Darian Blanks Sr. tells his story with a lack of emotion, almost as if he's ordering a cup of coffee.
"I've had two suicide attempts," he says. "Both near-fatal."
The 30-year-old Air Force veteran lived to talk about it. Many others don't.
Haunted by memories of one especially traumatic day in Iraq, Blanks returned from deployment and couldn't sleep. He tried drinking himself into oblivion. He tried isolation, even from his son and his wife. The couple would divorce.
He was still on active duty in 2010 when he first tried to end his life. Two treatment facilities' strategies to "medicate and release" failed him.
Blanks then retired from his job as an Air Force intelligence analyst and returned to his suburban roots in Aurora. But two years later, the inner turmoil remained.
"I had the isolation feeling, the self-medicating with alcohol, the restless nights, the insomnia," Blanks says. "I felt isolated, like no one would understand."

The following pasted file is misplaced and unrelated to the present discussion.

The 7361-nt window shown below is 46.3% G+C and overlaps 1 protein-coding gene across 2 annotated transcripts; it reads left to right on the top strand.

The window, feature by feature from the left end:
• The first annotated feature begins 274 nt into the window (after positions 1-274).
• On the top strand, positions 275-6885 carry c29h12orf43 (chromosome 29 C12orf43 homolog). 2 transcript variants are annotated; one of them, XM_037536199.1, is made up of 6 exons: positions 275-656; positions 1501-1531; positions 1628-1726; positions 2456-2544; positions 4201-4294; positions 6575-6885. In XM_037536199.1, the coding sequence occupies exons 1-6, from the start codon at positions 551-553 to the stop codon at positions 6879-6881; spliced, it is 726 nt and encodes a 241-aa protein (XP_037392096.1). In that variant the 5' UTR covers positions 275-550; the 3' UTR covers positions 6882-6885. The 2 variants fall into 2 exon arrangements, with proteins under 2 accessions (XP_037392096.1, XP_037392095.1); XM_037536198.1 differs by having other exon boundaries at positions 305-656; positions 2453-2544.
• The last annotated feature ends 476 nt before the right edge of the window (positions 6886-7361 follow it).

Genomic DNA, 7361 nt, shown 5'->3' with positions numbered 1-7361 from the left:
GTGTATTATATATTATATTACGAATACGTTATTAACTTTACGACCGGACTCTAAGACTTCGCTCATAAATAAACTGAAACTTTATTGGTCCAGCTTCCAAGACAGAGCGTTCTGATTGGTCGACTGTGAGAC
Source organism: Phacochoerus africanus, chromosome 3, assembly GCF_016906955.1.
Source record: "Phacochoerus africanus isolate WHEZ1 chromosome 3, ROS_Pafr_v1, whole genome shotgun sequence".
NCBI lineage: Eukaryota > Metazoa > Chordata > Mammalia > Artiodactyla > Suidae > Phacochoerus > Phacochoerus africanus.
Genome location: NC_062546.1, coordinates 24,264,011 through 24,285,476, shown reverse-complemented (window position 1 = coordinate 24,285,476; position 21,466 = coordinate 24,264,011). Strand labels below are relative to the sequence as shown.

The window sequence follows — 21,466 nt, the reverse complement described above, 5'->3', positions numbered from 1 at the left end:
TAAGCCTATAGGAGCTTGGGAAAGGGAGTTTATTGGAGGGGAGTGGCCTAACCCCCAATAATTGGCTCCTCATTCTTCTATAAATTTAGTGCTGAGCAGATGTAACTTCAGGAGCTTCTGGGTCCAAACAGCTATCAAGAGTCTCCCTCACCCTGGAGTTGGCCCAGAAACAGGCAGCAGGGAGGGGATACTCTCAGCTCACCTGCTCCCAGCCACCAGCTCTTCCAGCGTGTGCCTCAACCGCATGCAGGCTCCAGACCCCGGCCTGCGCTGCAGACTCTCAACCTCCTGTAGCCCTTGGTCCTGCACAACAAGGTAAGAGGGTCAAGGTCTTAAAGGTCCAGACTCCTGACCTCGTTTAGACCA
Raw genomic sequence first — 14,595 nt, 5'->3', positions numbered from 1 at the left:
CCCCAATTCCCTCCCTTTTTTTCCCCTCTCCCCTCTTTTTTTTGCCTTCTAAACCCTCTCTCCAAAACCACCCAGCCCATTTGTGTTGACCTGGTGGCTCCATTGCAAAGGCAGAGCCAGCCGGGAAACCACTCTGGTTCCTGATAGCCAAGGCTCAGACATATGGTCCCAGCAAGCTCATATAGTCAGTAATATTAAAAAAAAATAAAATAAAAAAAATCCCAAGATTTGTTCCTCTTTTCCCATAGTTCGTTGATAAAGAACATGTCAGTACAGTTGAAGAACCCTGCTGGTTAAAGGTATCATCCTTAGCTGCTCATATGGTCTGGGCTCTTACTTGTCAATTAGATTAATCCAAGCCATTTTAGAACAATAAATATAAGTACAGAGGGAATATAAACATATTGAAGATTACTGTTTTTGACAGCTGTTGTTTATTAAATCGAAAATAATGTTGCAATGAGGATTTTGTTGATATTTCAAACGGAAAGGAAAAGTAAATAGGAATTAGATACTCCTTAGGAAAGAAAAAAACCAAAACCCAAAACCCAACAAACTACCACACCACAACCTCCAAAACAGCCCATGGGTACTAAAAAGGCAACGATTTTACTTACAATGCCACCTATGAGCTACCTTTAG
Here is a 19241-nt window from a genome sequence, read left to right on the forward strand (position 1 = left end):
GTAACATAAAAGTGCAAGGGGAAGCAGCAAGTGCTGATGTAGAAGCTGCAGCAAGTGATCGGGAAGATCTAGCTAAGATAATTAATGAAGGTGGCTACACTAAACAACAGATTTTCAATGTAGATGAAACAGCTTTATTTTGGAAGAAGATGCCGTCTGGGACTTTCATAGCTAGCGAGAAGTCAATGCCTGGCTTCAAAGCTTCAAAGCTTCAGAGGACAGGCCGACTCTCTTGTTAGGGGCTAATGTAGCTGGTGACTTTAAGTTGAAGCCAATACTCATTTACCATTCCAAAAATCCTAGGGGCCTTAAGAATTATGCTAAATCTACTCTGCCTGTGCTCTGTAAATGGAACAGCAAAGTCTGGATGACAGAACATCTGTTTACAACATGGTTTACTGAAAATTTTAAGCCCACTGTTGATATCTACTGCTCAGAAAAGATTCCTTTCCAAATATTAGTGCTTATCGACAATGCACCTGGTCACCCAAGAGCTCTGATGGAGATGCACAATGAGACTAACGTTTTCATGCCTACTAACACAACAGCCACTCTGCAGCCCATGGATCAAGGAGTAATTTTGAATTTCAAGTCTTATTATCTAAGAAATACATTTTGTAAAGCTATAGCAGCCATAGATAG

He tried again to end his life on April 27, 2012, the day he turned 25. After his release from a downstate hospital, his mother took him to Linden Oaks Behavioral Health Hospital in Naperville. He soon connected to further treatment through the U.S. Department of Veterans Affairs.
Five years into recovery, Blanks, who now lives in Oswego, says his life has taken a 180-degree turn for the better. He's begun practicing what experts on veterans' mental health say is a key to a healthy mind: giving back.
Blanks is studying social work at Lewis University in Romeoville, where he is president of its chapter of Student Veterans of America and of its student Social Work Association. He wants to finish his studies and become a social worker for the VA, which he said needs a larger network of veteran providers who understand the military experience.
Perhaps most importantly, he got involved nearly two years ago with state Rep. Stephanie Kifowit, a Marine veteran who headed a state task force on veteran suicides. The group's work led to creation of a state law Gov. Bruce Rauner signed in September.